13 November 2014

New pubs for old

Dublin city centre is hardly saturated with good drinking opportunities though you don't need to look as hard as you once did for something decent on draught. We're not quite at the stage where you can walk in anywhere and find a good beer, but I also don't think we're far off it. Meanwhile, the hoppy fingers of independent brewing are reaching into the suburbs and providing more options to the thirsty people there.

The newest addition to the craft beer scene beyond the canals is The 108 in leafy Rathgar. Once a pleasantly shabby corner bar, this was demolished some years back and rebuilt with apartments on top. The pub returned as The Rathgar and retained its shape though I can't say if the atmosphere came back too as I never visited it in this incarnation. As of the beginning of this month it has been re-re-branded and is called The 108 once more, this time as part of the Galway Bay Brewery chain, the tenth in its estate and the sixth in Dublin.

As it happens the brewery had a brand new beer ready on opening night, an amber lager called Steam Boat. I confess I wasn't expecting a whole lot from it but brewer Chris has definitely worked his magic on it. His magic and a whole heap of Galena, Columbus and Citra. It's a murky red-brown colour showing the rawness that Galway Bay likes to present in its beers: no filter, no fining, no mucking about. The aroma is sharp yet fruity, all peach skins and grapefruit. While properly bitter to taste there's a lovely hop complexity, with mango flesh and a touch of the medicine cabinet -- eucalyptus in particular -- too. Best of all the lager yeast gives it a lovely clean finish, making way for the next mouthful. My only real beef with this beer is that the strength is a little high at 5.4% ABV. I'd prefer something I could tear through at a percentage point or so lower, and Galway Bay lacks anything hoppy in this area. That said it's nice to have something with all the character of the house IPA Full Sail with just a little less alcohol.

Meanwhile on the northside the former Red Windmill pub on Phibsborough Road has been acquired by the Bodytonic group, best known for the likes of The Twisted Pepper and Bernard Shaw. The new sign over the door proclaims it to be The Back Page and it is that rarity: a craft beer sports pub. The refurbishment has been done sympathetically and the front bar retains its cosy pubby feel while the bright back room is where the big screen action takes place. There's even a games room upstairs for those more interested in participating than spectating.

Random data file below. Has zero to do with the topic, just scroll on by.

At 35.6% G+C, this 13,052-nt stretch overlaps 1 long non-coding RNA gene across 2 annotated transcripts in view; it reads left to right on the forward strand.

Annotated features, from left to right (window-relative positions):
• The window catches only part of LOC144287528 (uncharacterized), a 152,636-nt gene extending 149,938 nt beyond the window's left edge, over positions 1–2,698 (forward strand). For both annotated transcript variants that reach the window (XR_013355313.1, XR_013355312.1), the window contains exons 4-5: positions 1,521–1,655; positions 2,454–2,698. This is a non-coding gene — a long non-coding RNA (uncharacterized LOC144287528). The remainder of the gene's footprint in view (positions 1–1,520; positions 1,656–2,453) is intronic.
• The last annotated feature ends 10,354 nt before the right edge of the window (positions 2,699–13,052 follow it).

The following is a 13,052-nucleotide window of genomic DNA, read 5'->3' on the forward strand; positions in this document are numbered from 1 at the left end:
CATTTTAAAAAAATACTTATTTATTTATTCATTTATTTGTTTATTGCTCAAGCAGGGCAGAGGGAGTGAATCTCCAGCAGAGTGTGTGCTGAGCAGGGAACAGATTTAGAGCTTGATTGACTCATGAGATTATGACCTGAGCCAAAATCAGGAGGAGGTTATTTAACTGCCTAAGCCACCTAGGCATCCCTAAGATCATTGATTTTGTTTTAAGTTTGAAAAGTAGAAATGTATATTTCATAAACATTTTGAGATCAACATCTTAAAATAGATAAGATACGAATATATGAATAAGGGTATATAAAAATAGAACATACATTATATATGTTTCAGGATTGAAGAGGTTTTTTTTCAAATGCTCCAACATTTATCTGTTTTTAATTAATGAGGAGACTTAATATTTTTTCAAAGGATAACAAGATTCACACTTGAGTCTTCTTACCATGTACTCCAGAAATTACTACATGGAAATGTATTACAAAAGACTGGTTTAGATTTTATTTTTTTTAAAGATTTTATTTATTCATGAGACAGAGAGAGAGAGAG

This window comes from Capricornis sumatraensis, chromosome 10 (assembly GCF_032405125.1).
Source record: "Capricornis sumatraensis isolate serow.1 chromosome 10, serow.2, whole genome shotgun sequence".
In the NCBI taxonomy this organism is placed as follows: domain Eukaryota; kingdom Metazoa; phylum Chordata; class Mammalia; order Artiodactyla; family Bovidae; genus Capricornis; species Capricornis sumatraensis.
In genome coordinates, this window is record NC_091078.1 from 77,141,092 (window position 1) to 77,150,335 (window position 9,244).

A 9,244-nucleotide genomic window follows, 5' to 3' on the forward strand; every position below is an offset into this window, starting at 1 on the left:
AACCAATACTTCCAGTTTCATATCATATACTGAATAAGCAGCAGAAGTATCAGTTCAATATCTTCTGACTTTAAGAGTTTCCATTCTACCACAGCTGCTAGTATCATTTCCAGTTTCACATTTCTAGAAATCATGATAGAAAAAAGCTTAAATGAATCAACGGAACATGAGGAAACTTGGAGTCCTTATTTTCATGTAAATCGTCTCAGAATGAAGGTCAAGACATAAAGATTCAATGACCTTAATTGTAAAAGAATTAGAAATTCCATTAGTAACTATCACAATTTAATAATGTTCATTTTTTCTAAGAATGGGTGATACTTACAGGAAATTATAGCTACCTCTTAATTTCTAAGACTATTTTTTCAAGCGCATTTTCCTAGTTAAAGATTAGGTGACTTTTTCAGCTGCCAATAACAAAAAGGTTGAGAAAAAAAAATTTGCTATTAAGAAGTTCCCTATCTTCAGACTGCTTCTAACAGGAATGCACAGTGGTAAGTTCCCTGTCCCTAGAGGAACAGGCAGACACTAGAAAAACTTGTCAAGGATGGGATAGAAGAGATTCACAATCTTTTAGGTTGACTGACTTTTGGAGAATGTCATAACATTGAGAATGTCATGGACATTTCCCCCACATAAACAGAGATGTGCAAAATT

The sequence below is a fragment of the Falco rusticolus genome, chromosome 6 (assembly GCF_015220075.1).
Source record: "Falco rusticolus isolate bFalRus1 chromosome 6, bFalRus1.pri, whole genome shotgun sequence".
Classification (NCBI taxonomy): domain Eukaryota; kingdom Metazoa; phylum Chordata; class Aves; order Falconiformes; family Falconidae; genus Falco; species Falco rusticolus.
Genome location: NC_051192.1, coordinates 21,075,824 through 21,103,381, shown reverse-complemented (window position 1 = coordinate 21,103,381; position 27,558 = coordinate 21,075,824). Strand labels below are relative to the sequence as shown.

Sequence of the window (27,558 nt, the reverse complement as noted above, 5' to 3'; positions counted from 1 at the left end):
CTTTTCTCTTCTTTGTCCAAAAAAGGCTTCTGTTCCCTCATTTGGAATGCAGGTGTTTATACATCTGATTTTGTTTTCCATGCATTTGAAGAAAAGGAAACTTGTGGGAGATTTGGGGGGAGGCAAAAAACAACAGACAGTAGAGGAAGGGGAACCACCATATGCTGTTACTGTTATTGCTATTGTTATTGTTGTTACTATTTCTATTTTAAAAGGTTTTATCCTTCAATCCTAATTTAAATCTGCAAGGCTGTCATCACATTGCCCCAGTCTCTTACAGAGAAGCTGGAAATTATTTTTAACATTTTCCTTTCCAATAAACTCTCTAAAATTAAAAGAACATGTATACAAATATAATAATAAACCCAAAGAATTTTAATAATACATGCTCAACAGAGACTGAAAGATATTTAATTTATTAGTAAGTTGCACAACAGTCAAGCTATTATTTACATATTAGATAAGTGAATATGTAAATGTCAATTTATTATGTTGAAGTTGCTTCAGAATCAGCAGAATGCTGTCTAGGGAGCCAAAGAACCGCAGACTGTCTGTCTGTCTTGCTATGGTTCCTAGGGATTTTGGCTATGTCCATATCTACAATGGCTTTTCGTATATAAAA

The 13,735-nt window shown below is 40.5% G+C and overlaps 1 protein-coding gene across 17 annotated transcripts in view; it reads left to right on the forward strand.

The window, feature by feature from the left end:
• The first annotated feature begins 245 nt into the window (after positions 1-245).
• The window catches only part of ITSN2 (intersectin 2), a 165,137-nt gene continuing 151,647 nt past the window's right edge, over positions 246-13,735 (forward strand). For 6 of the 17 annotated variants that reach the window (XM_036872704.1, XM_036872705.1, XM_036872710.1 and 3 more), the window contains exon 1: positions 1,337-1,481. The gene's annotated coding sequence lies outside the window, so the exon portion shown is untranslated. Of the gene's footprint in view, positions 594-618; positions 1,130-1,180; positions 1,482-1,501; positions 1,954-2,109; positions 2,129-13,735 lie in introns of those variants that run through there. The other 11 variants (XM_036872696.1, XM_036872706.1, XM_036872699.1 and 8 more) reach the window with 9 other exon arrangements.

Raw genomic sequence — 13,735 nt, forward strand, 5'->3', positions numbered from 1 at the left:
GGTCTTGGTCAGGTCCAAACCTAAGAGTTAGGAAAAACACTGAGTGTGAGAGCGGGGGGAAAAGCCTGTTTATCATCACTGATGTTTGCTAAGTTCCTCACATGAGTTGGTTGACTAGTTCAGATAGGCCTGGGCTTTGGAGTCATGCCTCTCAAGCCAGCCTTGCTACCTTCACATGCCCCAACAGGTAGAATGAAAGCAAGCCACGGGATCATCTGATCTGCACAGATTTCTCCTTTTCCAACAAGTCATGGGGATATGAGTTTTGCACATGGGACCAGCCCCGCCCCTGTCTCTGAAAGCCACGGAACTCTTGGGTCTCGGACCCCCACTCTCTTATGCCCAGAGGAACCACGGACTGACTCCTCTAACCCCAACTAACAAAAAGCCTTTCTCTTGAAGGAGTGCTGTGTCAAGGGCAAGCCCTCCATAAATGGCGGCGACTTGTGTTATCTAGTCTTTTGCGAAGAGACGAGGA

Bodytonic's brewing arm has a new beer out to mark the opening, created at Rascal's Brewery with recipe design by homebrew virtuoso Rossa O'Neill. It's badged as a dark mild, is 4.5% ABV and goes by the name Whopper. It's a simple but high quality beer with lots of silky milk chocolate at the centre of the flavour and some chalky mineral dryness around the edges. Maybe it's just because they've decided to call it a mild instead of a brown ale but I couldn't help wondering if there might be more complexity in a cask version of it. Certainly the coldness and fizzyness of keg dispense did it few favours on a rainy November evening.

It's great to see both the Galway Bay and Bodytonic empires expanding, and bringing damn good beer with them as they do. The revolution will not be centralised.


  1. That first pint looks hideous. He could charge £3.95 a half for that in London, no trouble.

    1. Still getting to grips with pub photography. It seems you either get a dim brown blur or a high contrast shot in which the flash catches every mote of protein. Galway Bay beers are always cloudy, but this one did look better than that in real life.

    2. Pub photography is hard, and taking pictures of glass is even harder. Getting good pictures with a built-in flash is very, very hard, because of the angle of the light. You can't buy your way out of the problem, but more expensive gear helps a *lot*. Post-processing helps, too.